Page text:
Biological imperative demands that all animals venture from the nest in order to propagate and reproduce. In the wild this means encountering dangerous situations where survival will be dependent on an ability to demonstrate things such as strength that will put the organism in conflict with other animals or the environment itself. These experiences as Kelley et al. (2004) explain it provide the adolescent with the experience and skills necessary to survive away from the protection of the nest. This often is adaptive since experiences to trivial and novel experience help with developing the strategy and problem solving skills that are mandatory for survival.
Increased impulsivity in adolescence can be attributed to developing risk/reward pathways with still developing prefrontal cortices. In rat models, adolescence is characterized by increasing amygdalo-prefrontal innervation (Kelley et al. 2004). This growing connection is a hallmark feature of the teenage brain and distinguishes it from the child’s brain with it’s lack of innervation of the connecting fibers and adult brain with established networks (Kelley et al. 2004). The nucleus accumbens is another area going through developmental changes at this stage, receiving amygdala and PFC inputs and is highly in targeted by dopamine pathways (Kelley et al. 2004). Indeed Andersen & Teicher (2009) note that a consequence of exposure to childhood adversity (e.g. direct child abuse) is a flooding of dopamine to the NAc resulting in baseline anhedonia (inability or blunted affect to experience pleasure). Evidence presented by Moonat & Pandey (2012) that histone deacetylases in the NAc can result in stress-related dysphoria concurs with evidence put forth by Andersen & Teicher (2009) that increased dopamine in the NAc can produce dysphoria through CREB transcription. Taken together, this provides a framework for understanding why the teenage brain is especially susceptible to addiction. With highly activated dopamine systems, the brain is going to process the “high” feeling as very pleasurable and reinforcing. However in stress exposed individuals experiencing anhedonic and dysphoria related cognitive deficits, the pleasurable and reinforcing effect of the the drug will be so great that they become especially vulnerable to addiction.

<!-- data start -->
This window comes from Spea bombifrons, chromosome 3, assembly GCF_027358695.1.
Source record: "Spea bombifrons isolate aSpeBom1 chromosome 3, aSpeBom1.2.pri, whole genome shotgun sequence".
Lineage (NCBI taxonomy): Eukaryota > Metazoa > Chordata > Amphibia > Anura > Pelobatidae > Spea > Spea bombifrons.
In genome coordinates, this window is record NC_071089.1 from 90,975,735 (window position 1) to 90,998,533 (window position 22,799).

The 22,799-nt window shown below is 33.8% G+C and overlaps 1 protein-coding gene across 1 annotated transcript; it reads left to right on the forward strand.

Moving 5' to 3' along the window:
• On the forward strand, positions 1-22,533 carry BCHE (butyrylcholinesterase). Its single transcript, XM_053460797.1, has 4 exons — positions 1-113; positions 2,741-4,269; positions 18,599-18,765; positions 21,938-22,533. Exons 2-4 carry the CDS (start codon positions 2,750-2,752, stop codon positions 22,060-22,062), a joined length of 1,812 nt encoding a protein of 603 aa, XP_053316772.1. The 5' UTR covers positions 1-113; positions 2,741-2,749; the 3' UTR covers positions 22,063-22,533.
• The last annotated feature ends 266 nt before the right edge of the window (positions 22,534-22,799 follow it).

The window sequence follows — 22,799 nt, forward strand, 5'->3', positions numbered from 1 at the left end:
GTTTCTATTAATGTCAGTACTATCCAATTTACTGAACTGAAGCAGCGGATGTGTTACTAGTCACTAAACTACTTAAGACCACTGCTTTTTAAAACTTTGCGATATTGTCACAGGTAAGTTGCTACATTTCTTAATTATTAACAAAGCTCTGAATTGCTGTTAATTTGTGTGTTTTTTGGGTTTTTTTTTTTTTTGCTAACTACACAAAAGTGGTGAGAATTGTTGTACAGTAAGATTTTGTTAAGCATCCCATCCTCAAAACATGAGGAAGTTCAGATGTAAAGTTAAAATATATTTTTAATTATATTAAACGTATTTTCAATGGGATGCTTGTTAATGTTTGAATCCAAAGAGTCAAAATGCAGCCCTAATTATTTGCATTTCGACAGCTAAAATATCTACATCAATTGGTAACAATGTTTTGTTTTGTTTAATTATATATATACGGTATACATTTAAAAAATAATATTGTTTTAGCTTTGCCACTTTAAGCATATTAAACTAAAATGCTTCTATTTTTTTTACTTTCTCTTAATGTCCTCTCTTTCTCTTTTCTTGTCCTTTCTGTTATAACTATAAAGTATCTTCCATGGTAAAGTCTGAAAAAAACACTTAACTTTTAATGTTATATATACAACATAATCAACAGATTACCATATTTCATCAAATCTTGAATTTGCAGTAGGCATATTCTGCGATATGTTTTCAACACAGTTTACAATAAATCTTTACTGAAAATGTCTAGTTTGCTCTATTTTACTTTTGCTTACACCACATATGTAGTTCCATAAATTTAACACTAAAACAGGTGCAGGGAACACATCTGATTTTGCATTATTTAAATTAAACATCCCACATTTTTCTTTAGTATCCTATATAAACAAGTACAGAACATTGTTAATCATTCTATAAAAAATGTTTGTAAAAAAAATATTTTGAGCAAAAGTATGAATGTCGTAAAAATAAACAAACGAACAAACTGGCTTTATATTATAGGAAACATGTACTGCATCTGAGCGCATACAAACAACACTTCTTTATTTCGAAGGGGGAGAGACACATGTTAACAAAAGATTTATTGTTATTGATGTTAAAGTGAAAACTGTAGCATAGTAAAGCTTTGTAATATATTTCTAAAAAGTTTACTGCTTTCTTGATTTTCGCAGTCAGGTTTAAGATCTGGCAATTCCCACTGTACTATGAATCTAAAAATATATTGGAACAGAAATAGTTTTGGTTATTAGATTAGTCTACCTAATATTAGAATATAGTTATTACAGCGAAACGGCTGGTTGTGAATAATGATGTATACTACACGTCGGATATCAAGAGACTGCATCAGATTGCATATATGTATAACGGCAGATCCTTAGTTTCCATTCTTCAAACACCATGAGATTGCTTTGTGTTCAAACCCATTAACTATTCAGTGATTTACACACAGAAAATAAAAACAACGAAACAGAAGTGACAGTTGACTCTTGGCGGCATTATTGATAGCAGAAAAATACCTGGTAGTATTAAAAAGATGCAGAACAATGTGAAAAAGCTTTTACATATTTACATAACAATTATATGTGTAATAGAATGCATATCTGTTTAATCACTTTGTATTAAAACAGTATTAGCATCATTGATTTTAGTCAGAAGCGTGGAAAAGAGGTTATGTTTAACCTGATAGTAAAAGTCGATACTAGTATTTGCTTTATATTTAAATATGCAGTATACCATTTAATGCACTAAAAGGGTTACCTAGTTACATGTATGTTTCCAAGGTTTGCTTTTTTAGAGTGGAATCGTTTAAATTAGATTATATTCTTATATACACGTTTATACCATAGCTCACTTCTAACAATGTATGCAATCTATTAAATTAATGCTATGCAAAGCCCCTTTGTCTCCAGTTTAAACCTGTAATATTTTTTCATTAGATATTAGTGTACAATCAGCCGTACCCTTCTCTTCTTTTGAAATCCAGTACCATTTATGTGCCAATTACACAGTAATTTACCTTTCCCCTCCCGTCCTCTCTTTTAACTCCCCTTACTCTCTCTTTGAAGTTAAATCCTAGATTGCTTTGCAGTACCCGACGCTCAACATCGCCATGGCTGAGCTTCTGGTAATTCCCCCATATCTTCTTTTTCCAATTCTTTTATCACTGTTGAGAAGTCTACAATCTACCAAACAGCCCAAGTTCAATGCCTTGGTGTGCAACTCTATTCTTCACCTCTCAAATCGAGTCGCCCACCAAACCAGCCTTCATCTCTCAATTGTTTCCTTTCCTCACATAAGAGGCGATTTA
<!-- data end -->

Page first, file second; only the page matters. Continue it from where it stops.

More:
Two types of stressors commonly referred to in the adolescent-stress-addiction literature are social defeat stress and maternal separation. These two evolutionarily linked drives are critical in the exploration and growth of the organism across species. Aforementioned risk taking to acquire survival skills critically depends on the animal’s ability to navigate social demands and having a secure base from which to begin exploration. In summarizing multiple other studies, Moonat & Pandey (2012) found that BDNF underexpression occurred in the hippocampus in depression related to social defeat stress. Andersen & Teicher (2009) address this as an association between social isolation and reduced gray matter and synaptic density in the prefrontal cortex (similar brain changes were found in child victims of sexual assault). Additionally Andersen & Teicher (2009) create the distinction that early life stress will present as hippocampal dysregulation resulting in enhanced cue-dependent addiction learning whereas stress occurring in adolescence will show as dysregulation in the PFC and often not until later in development. Taken together these arguments demonstrate that the teenage brain, especially when exposed to stress, are highly attuned to motivational and rewarding salient cues and these drug-sensitized cues become vastly more emphasized than flexible behavior typical mediated by the PFC in healthy controls.